Managing risk factors such as obesity, smoking, blood pressure, and blood glucose are a major step towards good heart health. However, these alone may not be sufficient to reveal hidden and underlying conditions that are not seemingly obvious. Therefore, it is important for both people with diagnosed heart conditions as well as healthy individuals to get themselves tested for hidden heart diseases that may not often have clear warning signs.
Tests that help detect hidden heart disease
- Blood Tests
Blood tests are used by physicians to help assess an individual’s risk of heart disease. Different types of blood tests can offer comprehensive insights into heart health. The tests can help detect cholesterol, fatty deposits (plaques), and other harmful substances that can increase the risk of heart disease and heart attack.
The test, also referred to as lipid profile or lipid panel, is used to measure the amount of fats present in the blood. The test can help determine the risk of heart disease and heart attack. It typically indicates the levels of total cholesterol, LDL ‘bad’ cholesterol, HDL ‘good’ cholesterol, and triglycerides.
Ideal cholesterol levels should be:
- Total cholesterol: Not more than 200 milligrams per deciliter (mg/dL)
- LDL cholesterol: Not more than 130 mg/dL
- HDL cholesterol: Over 40 mg/dL for men and over 50 mg/dL for women
- Triglycerides: Not more than 150 mg/dL
- High-sensitivity C-reactive protein (CRP) test
The test is used to measure the levels of C-reactive protein (CRP), a protein produced by the liver. The protein is released in response to an injury or infection that causes swelling (inflammation). High levels of C-reactive protein (above 2.0 mg/L) are associated with a greater likelihood of heart disease, heart attack, and stroke. A high-sensitivity CRP (hs-CRP) test can, therefore, help assess the risk of heart disease even before the onset of symptoms.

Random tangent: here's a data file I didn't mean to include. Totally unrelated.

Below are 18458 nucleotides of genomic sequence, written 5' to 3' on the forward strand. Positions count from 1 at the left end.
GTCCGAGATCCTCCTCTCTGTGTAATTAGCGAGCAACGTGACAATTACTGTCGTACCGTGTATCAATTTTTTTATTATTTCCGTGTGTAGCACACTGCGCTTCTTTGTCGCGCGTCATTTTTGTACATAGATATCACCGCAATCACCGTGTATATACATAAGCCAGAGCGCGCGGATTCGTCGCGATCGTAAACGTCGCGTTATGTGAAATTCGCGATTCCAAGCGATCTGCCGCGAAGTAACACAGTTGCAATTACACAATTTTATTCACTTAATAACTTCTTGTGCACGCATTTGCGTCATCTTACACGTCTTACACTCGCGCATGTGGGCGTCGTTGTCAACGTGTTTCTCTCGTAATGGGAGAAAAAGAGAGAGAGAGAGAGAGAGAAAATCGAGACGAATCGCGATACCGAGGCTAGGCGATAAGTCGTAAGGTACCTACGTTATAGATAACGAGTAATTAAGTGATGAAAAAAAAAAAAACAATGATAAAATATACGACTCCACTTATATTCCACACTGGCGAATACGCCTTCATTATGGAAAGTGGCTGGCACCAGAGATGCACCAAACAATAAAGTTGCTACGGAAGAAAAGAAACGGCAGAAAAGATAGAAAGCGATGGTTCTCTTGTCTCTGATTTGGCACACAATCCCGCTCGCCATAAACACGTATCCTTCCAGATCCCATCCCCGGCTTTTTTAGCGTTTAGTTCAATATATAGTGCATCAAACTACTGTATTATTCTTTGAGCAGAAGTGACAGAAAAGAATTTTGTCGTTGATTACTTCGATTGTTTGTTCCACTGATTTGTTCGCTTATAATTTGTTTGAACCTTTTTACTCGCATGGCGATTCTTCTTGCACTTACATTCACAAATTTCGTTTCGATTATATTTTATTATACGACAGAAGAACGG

The test helps measure the levels of lipoprotein (a) or Lp (a), a type of LDL cholesterol. The levels of lipoprotein (a) are usually determined by genetic factors. High levels of Lp (a) may increase the risk of developing heart disease. A physician may prescribe an Lp (a) test if a person already has heart disease despite having healthy cholesterol levels.
This test measures the levels of ceramides in the blood. Ceramides are waxy lipid molecules that are produced by nearly all the cells in the body. Certain ceramides have been associated with plaque buildup in the arteries and insulin resistance. According to studies, high levels of ceramides may indicate a greater risk of heart disease.
The test assesses the levels of brain natriuretic peptide or B-type natriuretic peptide (BNP) in the blood. The BNP is a protein that helps get rid of excess fluids, transfers sodium into urine, and relaxes blood vessels. The body releases excess BNP to ease the stress on the heart. Therefore, high levels of BNP may be an indicator of a damaged heart. The BNP test can help determine if the shortness of breath is caused by heart failure.
It is a blood test that looks for a protein associated with heart damage. The test looks for Troponin T protein that is released when there is damage to the heart muscle. Troponin testing is already used to diagnose heart attacks. A fine-tuned higher sensitivity version of this test can also be used to assess the risk of heart disease in people without any visible symptoms.